Local resident Isis Henderson feels the police keep a closer eye on her as a black woman as well. She’s been stopped by the police in Los Angeles, where she grew up, and in Yellow Springs several times for no reason. The Blunts jokingly call that the “black tax,” but they take it seriously because they know if it gets all the way to court, it could turn out ugly.

Discussions for the Okia family have been not only necessary but unavoidable. Just as Opolot experienced discrimination, so has his son begun to have similar experiences. Recently a white friend of his was flying a remote control airplane at Antioch College and got it stuck on the theater building roof. Oluka came to help him retreive it. As Oluka was walking home from campus, an officer, who had been alerted by college security about a “black male on campus,” stopped him and asked him what he was doing.

“He had already talked to my friend, so he knew what had happened,” Oluka said about the officer. “And I was standing back because I knew they thought I might be part of this.”

All three families felt that to ignore the existence of discrimination was to deny the experiences of African Americans and people of color. The only way to move beyond it, they said, was to acknowledge it, point it out when it happens and keep talking about it.

“It is hard to bring up, it is a touchy subject, but it is one that needs to be talked about because at this point we’re talking about life and death situations, and if we don’t talk about them, it will continue,” Toylin said. “The fear won’t lessen if we don’t talk about it, if we don’t go back in the schools, if we don’t bring in cultural stores and museums and talk about that stuff. And Yellow Springs is an awesome place to start that dialogue because there’s so many diverse people — we may not agree on it, but we can talk about it.”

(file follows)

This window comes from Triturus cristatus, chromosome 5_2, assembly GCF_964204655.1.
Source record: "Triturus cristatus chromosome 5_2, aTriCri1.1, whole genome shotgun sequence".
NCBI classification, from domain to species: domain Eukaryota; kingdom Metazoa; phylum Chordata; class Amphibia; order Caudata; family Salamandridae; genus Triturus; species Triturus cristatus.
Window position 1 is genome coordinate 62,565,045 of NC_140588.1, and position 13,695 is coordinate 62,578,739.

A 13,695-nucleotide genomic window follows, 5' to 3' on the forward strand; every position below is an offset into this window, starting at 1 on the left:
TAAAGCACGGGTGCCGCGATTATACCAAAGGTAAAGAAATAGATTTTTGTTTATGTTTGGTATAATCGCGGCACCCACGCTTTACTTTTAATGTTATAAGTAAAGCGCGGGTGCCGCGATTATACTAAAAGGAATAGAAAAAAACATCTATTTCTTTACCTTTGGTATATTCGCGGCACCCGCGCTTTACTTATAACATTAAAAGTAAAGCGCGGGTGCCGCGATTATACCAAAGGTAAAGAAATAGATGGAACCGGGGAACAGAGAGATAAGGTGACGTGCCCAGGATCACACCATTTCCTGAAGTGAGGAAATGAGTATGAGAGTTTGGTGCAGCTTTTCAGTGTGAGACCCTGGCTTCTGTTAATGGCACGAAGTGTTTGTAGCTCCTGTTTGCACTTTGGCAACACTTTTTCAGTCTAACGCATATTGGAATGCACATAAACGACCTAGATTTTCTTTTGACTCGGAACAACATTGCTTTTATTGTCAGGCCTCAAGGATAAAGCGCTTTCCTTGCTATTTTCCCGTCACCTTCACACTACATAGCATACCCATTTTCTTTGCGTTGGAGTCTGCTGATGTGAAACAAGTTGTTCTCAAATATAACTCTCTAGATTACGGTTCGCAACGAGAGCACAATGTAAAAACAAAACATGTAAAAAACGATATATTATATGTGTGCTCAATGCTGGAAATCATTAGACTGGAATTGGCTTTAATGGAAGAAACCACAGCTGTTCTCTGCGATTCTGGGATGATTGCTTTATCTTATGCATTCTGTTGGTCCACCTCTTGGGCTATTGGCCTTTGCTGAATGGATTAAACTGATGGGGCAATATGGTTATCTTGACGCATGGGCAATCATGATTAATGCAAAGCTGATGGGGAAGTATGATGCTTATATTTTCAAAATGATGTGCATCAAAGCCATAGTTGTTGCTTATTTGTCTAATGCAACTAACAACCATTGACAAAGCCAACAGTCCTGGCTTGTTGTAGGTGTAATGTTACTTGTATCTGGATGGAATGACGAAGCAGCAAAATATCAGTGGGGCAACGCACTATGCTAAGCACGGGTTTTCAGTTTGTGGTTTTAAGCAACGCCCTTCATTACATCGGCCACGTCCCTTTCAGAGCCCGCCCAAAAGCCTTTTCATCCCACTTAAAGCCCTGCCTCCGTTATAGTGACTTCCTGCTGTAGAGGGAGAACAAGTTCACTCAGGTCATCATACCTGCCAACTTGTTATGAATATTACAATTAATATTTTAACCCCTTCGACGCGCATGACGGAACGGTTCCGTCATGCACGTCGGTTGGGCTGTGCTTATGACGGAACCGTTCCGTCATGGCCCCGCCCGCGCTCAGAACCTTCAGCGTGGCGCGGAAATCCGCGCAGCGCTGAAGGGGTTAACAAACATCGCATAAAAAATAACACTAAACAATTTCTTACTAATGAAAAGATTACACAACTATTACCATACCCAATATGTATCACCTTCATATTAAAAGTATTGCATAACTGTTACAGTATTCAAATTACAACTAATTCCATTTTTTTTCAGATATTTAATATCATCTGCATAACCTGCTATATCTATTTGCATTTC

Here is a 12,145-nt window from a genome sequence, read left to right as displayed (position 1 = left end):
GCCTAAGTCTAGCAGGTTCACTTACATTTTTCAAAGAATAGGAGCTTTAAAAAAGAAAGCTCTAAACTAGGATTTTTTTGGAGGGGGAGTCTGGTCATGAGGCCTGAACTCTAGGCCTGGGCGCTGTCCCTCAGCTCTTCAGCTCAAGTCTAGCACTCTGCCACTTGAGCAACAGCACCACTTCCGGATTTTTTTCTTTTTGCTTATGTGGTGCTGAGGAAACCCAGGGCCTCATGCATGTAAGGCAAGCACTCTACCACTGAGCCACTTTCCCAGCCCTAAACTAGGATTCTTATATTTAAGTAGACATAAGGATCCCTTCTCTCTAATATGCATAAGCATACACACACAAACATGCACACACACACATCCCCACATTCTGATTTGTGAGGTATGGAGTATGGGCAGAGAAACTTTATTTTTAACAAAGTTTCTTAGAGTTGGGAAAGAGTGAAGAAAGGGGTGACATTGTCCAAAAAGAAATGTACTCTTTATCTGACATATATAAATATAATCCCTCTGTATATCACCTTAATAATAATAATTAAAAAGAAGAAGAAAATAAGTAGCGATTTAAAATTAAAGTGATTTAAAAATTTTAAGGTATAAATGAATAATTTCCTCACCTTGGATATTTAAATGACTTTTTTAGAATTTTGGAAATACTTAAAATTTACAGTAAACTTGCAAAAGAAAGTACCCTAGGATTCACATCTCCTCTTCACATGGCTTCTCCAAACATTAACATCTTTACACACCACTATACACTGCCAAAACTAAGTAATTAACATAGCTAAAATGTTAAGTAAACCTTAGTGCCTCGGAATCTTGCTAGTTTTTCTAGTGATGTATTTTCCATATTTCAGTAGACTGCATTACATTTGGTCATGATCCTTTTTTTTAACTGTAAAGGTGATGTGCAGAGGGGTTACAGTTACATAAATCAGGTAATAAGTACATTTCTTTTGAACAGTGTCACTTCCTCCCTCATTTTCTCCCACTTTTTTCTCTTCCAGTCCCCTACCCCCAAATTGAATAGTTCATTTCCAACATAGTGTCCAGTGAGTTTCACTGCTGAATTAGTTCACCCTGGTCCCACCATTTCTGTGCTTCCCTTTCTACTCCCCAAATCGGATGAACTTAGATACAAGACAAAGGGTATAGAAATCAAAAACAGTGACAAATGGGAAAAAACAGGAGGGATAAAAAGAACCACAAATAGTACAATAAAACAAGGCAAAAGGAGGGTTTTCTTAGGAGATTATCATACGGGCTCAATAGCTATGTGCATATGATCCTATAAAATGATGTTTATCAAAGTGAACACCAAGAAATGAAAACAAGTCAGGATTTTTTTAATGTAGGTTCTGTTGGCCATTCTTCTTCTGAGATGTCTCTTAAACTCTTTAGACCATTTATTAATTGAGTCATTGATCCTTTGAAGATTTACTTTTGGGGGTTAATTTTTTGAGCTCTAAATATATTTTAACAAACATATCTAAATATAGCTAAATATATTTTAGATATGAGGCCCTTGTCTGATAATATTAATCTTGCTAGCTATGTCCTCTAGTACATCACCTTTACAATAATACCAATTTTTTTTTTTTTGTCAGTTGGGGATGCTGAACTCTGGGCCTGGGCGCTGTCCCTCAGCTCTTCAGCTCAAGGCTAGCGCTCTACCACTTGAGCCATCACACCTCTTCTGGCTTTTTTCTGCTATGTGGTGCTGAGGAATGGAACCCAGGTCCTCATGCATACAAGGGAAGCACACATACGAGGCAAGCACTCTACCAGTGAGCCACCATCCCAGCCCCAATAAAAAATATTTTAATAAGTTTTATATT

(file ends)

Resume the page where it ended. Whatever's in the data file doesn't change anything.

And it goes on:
These discussions are not all negative, though, and the Blunts spend plenty of time talking to their kids about the strong historic figures in African and African-American history. According to Malcolm, every time they get in the car, in fact, the first person to buckle their seatbelt gets to name their top three black heroes.

“Mine are Malcolm X (like my name), Nelson Mandela and Michael Jackson,” he said.

The Blunts also celebrate Kwanzaa and read books about and by African Americans. Recently they requested more Afro-centric reading for the Mills Lawn Library, and the school responded immediately by ordering all the books on their list, plus more.
“It was great … !” Basim said.

Henderson grew up in a white school, but got a huge amount of support from her mother, who taught her she deserved to be there just as much as any white kid. Oluka agreed, saying that his parents have instilled the value of education and academic achievement.
“My parents taught me to do the best I can. My parents put confidence in me, and now I have my own confidence,” he said.

The positive models and race conversations both should continue beyond Black History Month and next week’s discussion, Gudgel said. The 365 Project organizers, including co-founder Joan Chappelle, Treasurer Kevin McGruder, and 30-some members, would like to see the conversations on race continue in the civic and educational arenas with support from groups such as the Village Human Relations Commission, African American Culture Works and the schools. They would like to see elders mentoring youth, guidance for parents who are interested and sustained energy devoted to bringing about a more truly inclusive and diverse community.

“There is not a robust African-American community like we had 20 years ago in Yellow Springs — that’s a concern to a lot of people,” Gudgel said.

An audio interview with the three families can be heard this weekend at